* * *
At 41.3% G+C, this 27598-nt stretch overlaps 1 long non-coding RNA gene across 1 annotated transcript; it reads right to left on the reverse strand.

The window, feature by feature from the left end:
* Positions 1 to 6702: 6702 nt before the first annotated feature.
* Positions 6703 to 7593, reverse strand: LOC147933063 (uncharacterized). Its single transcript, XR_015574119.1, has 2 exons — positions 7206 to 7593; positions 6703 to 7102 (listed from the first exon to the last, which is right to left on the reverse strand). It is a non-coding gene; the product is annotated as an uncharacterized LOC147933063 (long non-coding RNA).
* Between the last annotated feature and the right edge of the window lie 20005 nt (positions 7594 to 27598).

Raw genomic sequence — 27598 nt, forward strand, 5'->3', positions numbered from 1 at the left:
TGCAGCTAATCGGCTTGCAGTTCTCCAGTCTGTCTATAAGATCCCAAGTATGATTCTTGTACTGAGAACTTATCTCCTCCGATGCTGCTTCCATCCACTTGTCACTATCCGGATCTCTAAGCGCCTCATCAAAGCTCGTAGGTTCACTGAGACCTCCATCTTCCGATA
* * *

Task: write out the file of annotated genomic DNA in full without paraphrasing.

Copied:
At 41.3% G+C, this 27598-nt stretch overlaps 1 long non-coding RNA gene across 1 annotated transcript; it reads right to left on the reverse strand.

The window, feature by feature from the left end:
* Positions 1 to 6702: 6702 nt before the first annotated feature.
* Positions 6703 to 7593, reverse strand: LOC147933063 (uncharacterized). Its single transcript, XR_015574119.1, has 2 exons — positions 7206 to 7593; positions 6703 to 7102 (listed from the first exon to the last, which is right to left on the reverse strand). It is a non-coding gene; the product is annotated as an uncharacterized LOC147933063 (long non-coding RNA).
* Between the last annotated feature and the right edge of the window lie 20005 nt (positions 7594 to 27598).

Raw genomic sequence — 27598 nt, forward strand, 5'->3', positions numbered from 1 at the left:
TGCAGCTAATCGGCTTGCAGTTCTCCAGTCTGTCTATAAGATCCCAAGTATGATTCTTGTACTGAGAACTTATCTCCTCCGATGCTGCTTCCATCCACTTGTCACTATCCGGATCTCTAAGCGCCTCATCAAAGCTCGTAGGTTCACTGAGACCTCCATCTTCCGATA